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Rudy Giuliani, a lawyer for Donald Trump, speaks during a news conference on Nov. 19, 2020. (AP) Rudy Giuliani, a lawyer for Donald Trump, speaks during a news conference on Nov. 19, 2020. (AP)

Rudy Giuliani, a lawyer for Donald Trump, speaks during a news conference on Nov. 19, 2020. (AP)

Louis Jacobson
By Louis Jacobson November 20, 2020
Noah Y. Kim
By Noah Y. Kim November 20, 2020

Giuliani cites affidavit with crucial errors in press conference

If Your Time is short

• Giuliani’s source was an affidavit that mistook Minnesota precincts for Michigan precincts and cited 25 "Wayne County" precincts that are not actually in Wayne County. 

• Beyond being misidentified, the data in the affidavit is not consistent with official data from the Minnesota secretary of state’s office. 

• When we inquired, a Trump campaign lawyer called the numbers in the affidavit "a simple mistake." 

During a Nov. 19 press conference, Rudy Giuliani, a lawyer representing President Donald Trump, charged that many precincts in Michigan — a key state won by his Democratic opponent, President-elect Joe Biden — recorded more votes than actual voters. 

In Michigan, he said, "we have over-votes in numerous precincts of 150%, 200% and 300%." 

Giuliani’s source for these percentages was an affidavit authored by Russell Ramsland, a security consultant and former Republican congressional candidate. The document alleges that anomalies in the vote count indicate that Michigan election results were "manipulated."

"There were at least 19 precincts where the Presidential Votes Cast compared to the Estimated Voters based on Reported Statistics exceeded 100%," the affidavit reads. The document then goes on to list the 19 precincts, shown in this screenshot:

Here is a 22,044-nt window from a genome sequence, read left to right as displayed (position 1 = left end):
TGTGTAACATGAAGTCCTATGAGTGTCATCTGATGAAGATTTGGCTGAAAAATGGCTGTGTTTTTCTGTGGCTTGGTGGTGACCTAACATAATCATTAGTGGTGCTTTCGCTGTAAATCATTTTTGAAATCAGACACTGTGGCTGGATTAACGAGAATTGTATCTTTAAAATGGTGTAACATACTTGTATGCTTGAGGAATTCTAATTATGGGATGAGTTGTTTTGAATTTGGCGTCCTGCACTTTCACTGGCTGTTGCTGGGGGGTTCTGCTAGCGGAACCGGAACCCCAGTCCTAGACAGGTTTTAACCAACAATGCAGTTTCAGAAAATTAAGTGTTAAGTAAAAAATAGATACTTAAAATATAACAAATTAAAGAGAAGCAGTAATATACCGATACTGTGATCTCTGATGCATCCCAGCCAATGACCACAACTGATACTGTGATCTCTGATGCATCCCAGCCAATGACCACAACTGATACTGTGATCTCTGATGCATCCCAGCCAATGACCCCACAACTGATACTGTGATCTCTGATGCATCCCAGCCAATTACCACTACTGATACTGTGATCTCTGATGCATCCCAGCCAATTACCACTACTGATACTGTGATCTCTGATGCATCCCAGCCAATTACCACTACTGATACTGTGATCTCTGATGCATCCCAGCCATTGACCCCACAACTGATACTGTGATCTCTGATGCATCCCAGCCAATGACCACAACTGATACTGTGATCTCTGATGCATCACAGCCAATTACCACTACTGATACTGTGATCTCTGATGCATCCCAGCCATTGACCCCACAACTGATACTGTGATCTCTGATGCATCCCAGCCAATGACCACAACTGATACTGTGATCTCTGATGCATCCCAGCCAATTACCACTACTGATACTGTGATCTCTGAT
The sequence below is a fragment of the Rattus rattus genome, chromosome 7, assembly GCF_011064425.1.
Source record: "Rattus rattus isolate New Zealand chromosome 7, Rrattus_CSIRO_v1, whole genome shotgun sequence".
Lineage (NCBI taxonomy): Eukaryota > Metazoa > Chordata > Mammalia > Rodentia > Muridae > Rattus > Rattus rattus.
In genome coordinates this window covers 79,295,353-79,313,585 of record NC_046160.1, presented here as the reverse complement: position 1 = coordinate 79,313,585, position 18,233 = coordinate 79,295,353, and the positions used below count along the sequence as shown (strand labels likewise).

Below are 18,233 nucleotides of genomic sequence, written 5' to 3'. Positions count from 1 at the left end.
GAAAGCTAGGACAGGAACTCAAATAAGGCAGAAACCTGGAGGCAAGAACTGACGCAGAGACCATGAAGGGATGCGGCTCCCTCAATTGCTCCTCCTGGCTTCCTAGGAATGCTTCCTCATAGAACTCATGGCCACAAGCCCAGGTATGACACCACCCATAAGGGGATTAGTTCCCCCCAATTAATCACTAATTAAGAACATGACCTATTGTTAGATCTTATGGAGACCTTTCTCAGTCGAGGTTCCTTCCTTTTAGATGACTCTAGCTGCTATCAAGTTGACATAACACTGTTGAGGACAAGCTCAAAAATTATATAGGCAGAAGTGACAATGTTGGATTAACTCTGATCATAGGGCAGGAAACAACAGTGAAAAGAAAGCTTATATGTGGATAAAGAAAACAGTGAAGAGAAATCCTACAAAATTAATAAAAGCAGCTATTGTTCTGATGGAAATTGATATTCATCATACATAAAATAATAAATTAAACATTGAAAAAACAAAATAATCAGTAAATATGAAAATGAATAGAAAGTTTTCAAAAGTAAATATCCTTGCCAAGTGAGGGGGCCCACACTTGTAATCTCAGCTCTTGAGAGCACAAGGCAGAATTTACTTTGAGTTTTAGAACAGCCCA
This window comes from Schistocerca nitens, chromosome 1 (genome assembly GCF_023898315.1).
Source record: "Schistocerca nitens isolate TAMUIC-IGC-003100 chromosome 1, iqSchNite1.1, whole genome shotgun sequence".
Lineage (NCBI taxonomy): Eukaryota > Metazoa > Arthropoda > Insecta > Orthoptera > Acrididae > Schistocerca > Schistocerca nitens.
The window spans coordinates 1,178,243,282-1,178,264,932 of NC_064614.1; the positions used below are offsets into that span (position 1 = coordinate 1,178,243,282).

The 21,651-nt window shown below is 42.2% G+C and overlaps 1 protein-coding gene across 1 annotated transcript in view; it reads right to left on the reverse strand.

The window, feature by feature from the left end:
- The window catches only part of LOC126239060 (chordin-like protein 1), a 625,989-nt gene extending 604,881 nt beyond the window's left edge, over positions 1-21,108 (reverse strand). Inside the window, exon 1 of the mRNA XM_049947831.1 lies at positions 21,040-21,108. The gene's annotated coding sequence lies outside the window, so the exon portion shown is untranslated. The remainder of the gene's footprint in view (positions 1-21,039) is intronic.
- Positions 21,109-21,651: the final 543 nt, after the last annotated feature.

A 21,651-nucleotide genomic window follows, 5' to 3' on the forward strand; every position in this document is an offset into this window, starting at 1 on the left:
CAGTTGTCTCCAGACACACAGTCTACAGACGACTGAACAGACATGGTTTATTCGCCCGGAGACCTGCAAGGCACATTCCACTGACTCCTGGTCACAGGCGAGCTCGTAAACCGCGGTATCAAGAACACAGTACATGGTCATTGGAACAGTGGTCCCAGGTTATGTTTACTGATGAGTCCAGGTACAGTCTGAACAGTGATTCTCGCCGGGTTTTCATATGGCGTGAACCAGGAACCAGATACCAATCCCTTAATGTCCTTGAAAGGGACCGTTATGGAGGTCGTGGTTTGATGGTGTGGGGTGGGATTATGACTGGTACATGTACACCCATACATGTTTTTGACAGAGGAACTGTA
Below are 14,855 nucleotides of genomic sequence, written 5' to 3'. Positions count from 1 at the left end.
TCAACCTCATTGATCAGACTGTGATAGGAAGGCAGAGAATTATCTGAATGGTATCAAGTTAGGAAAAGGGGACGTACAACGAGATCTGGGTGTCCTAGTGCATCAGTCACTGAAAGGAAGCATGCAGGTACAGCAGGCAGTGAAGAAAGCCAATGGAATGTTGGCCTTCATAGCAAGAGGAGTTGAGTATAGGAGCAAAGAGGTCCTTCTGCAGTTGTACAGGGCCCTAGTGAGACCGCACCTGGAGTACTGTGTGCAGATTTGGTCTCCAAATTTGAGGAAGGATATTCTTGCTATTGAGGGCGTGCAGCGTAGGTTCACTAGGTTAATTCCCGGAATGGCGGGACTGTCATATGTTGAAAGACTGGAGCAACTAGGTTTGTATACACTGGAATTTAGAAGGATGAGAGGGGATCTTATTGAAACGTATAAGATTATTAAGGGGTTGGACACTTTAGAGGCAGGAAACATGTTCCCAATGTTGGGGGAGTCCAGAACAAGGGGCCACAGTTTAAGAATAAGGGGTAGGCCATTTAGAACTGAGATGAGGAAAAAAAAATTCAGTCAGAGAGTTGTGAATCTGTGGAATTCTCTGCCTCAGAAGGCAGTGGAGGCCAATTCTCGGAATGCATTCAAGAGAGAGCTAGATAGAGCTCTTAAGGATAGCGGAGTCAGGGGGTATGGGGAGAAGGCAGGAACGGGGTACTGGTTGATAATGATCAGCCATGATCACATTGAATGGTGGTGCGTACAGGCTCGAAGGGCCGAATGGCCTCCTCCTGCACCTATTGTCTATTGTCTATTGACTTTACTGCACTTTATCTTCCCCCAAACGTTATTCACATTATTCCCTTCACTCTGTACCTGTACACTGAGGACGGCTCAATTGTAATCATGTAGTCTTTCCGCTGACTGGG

But there’s a problem, and it’s a big one: All 19 of the precincts cited in the affidavit are actually located in Minnesota, not Michigan

A separate part of the affidavit focuses on Wayne County, Mich., which includes Detroit. Of 47 Wayne County precincts, the document lists 25 that allegedly showed 100% turnout. Here’s that portion of the document:

This portion of the document isn’t accurate either: None of the 25 precincts listed are actually in Wayne County. Like the 19 precincts cited above, each is located in Minnesota. 

Powerline, a conservative blog, was the first to report that the affidavit cited Minnesota rather than Michigan voting jurisdictions. (A possible explanation is Michigan’s postal abbreviation is MI, while Minnesota’s is MN.) Other media outlets confirmed these discrepancies.

Voters wait to cast their votes on Nov. 3, 2020, at the Minneapolis College of Art and Design. (AP)

When we checked data from the office of the Minnesota secretary of state, we found no support for the affidavit’s conclusions. In the five townships cited as having the largest number of over-votes, the number of votes on election day was smaller than the number of registered voters.